John Ransom is a political and financial writer and editor whose work has appeared at Townhall.com, Newsmax, the Daily Caller and IBT. He splits his time between the US and Asia.
The Democrat House speaker has become the latest member of Congress to show the rest of us how to make money on Wall Street. But please don't put it down to insider trading, because that's illegal.
In case you missed it, Speaker Nancy Pelosi (D-California) is being panned by the Twitterverse, if not by regulators and ethicists, for a series of stock transactions conducted by her husband Paul.
"The week before the House Judiciary Committee voted on reigning in big tech," reported Fortune in July, "Speaker Nancy Pelosi's husband exercised a bullish bet on Google-parent Alphabet, in a timely transaction that netted him $5.3 million."
All you have to do is become a party leader in Congress with access to information that no one else has, and bingo, you too can become a dot-com, or Big Tech, or biotech millionaire, by trading on that insider information.
Of course, that's not really how it happened in this case. According to a spokesperson for Pelosi: "The speaker has no involvement or prior knowledge of these transactions." That hasn't stopped some voters expressing, well, some skepticism.
While technically the practice of insider trading is illegal, if you are a member of Congress, it seems you don't really have to follow the laws they make for the rest of us.
Insider trading has a long and hallowed history amongst ambitious, yet hungry politicos, who find the six-figure salary that comes with public power inadequate to their national position.
Former Senate majority leader Harry Reid (D-Nevada) made money off of Obamacare and oil stocks back in 2008. He sold oil stocks in the summer of 2008, right before the historic energy market crash that precipitated the real estate meltdown and nearly a trillion dollars in federal bailouts - and invested the proceeds in healthcare stocks that he later regulated while punishing the oil companies that he also regulated.
That might be how he accumulated a fortune of $10 million while in public office.
That's small beer for Pelosi, 81, who's represented California since 1987 and whose husband owns a venture capital, financial consulting and real estate firm. She has an estimated net fortune of $120 million, while her congressional salary is $223,500 a year.
A study done in 2011 tracked investment returns of members of Congress between 1985 to 2001 and found he politicos had a more than 6% advantage over the general investor. A previous study by the same group found US senators had an even bigger advantage in the stock market than House members.
These people are obviously not only great, upstanding politicians, but stock market wizards beyond compare.
Studies show that professional money managers never consistently beat the market, yet somehow, politicians like Reid, Pelosi and their peers in Congress manage to do what Warren Buffett can only manage on his very longest-held investment types.
A 6% advantage may seem small, in dollar terms, but over an extended period of time, it's a huge advantage, guaranteeing nearly risk-free investing returns compared to the general investor.
Enjoying average market returns of 10% over 20 years, a member of the investing public would see $10,000 grow to $61,159, while a member of the House - with the advantage of that extra 6% - would see the amount grow to $167,765, nearly three times the amount made by ordinary folk.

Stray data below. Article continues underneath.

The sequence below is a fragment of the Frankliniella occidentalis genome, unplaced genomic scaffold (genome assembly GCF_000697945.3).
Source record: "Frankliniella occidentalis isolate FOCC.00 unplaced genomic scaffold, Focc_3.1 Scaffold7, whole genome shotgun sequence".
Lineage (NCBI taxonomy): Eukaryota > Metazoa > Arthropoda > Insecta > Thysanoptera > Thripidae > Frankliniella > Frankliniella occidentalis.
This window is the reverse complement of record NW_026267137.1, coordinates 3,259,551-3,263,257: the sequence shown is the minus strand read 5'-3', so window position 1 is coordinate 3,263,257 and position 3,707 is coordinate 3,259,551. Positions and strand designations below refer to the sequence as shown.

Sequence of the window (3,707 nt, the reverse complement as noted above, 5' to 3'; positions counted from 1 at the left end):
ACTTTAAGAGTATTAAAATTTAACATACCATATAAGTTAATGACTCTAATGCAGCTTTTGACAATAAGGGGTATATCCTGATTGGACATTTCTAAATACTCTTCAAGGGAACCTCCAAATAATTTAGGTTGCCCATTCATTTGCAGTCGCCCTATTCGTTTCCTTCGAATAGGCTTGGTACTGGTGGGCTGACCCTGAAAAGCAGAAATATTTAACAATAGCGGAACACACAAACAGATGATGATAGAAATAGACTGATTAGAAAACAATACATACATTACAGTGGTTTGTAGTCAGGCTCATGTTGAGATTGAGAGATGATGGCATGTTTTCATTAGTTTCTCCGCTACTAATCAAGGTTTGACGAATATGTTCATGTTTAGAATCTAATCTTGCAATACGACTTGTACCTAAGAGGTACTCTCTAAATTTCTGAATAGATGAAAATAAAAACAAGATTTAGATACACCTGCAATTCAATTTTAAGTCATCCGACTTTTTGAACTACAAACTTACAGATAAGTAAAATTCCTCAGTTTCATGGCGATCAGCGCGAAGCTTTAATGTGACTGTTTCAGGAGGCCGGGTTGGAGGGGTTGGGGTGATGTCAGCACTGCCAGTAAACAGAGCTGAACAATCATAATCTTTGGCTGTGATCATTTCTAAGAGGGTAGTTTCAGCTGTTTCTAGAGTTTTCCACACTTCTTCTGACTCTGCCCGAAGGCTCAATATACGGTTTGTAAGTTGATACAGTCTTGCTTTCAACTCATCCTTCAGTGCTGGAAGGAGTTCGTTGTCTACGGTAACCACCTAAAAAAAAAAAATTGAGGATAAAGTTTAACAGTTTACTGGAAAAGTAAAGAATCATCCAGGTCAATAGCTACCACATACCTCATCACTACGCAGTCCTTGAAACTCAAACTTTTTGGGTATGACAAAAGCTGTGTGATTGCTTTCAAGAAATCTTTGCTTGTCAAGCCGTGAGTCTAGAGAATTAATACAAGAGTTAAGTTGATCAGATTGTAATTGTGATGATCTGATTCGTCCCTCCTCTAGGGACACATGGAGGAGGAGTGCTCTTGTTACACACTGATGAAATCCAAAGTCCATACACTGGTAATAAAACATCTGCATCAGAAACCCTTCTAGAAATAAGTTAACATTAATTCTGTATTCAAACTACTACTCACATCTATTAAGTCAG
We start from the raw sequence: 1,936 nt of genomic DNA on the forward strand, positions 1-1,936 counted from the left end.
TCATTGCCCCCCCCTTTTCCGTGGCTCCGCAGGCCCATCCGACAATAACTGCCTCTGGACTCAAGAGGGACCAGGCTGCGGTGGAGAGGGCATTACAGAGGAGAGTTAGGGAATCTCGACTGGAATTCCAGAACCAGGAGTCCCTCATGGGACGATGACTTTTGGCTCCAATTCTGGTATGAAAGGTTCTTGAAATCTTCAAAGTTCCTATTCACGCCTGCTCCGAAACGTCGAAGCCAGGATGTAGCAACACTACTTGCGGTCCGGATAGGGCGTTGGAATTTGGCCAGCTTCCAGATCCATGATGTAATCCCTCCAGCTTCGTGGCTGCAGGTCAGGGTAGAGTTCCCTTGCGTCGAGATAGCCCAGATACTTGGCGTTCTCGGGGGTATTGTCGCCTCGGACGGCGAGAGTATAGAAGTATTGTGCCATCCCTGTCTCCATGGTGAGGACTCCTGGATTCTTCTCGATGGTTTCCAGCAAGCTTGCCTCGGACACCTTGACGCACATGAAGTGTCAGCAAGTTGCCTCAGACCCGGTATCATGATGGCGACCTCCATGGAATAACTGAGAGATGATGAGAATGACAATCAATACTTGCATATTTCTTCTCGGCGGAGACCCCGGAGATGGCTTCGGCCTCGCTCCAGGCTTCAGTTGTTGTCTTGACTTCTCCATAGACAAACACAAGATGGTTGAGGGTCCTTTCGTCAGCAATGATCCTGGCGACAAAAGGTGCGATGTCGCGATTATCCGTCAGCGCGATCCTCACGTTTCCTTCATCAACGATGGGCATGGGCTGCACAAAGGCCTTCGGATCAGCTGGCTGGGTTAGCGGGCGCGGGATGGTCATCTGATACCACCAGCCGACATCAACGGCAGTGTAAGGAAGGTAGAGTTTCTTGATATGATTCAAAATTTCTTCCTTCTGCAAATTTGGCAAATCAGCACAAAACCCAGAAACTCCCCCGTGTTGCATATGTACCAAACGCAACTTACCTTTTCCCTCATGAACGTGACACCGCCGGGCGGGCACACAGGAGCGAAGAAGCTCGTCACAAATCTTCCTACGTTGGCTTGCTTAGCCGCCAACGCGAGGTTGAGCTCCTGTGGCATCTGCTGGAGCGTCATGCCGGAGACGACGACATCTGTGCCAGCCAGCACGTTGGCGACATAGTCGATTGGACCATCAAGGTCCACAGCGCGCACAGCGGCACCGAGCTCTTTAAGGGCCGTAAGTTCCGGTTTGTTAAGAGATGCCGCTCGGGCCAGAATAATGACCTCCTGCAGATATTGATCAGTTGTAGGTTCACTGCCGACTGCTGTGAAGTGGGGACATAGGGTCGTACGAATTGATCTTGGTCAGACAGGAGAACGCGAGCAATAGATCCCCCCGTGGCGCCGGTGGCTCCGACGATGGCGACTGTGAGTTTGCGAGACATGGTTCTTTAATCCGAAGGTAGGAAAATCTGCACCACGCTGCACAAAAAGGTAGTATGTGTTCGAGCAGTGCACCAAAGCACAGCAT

And here's the thing: Insider trading is not a victimless crime, or a fringe benefit of public office, like tickets to the Met Gala.
For every trade a politician makes on their inside information, there are many others buying or selling investments while denied the information that politicians have about the prospects of an investment, and therefore at a real disadvantage.
Many of those people are teachers, firefighters, policemen and others who have retirement savings with money managers.
Even more, as we saw in the Pelosi case with the Alphabet trade over the summer, the fact that politicians trade in investments over which they enjoy regulatory power adds an extra dimension of ethical wrongdoing that even the most predatory of Wall Street wolves can't equal. Small wonder that the investing world has a new meme: Nancy Pelosi, star stock-picker, with thousands following her - well, her husband's - very shrewd trades.
Unlike the prohibition on expensive gifts such as Met Gala tickets, constituents have very little recourse against members of Congress who do trade on inside information.
While in 2012, Congress passed a law that supposedly required reporting of stock trades by members without delay, the fines for non-compliance are small. Business Insider reported that this year, 37 members of Congress failed to report stock trades in a timely manner.
"While lawmakers who violate the STOCK Act face a fine, the penalty is usually small - $200 is the standard amount - or waived by House or Senate ethics officials," said Businessinsider.
That's hardly more than a transaction fee for stock trades involving hundreds of thousands of dollars.
And it doesn't address the core issue of cheating the investing public and voters while serving in Congress. Cheating may seem like a small thing to Congress, but is a big thing to the rest of us.
Insider trading laws - as people learn when studying to become investment executives - were enacted to restore the trust that stock markets aren't a rigged game, with members of the public the marks in a con controlled by the people who run the markets.
More important today is that we restore the trust that government is not a rigged game, with the public the marks in a con controlled by the people who run the government.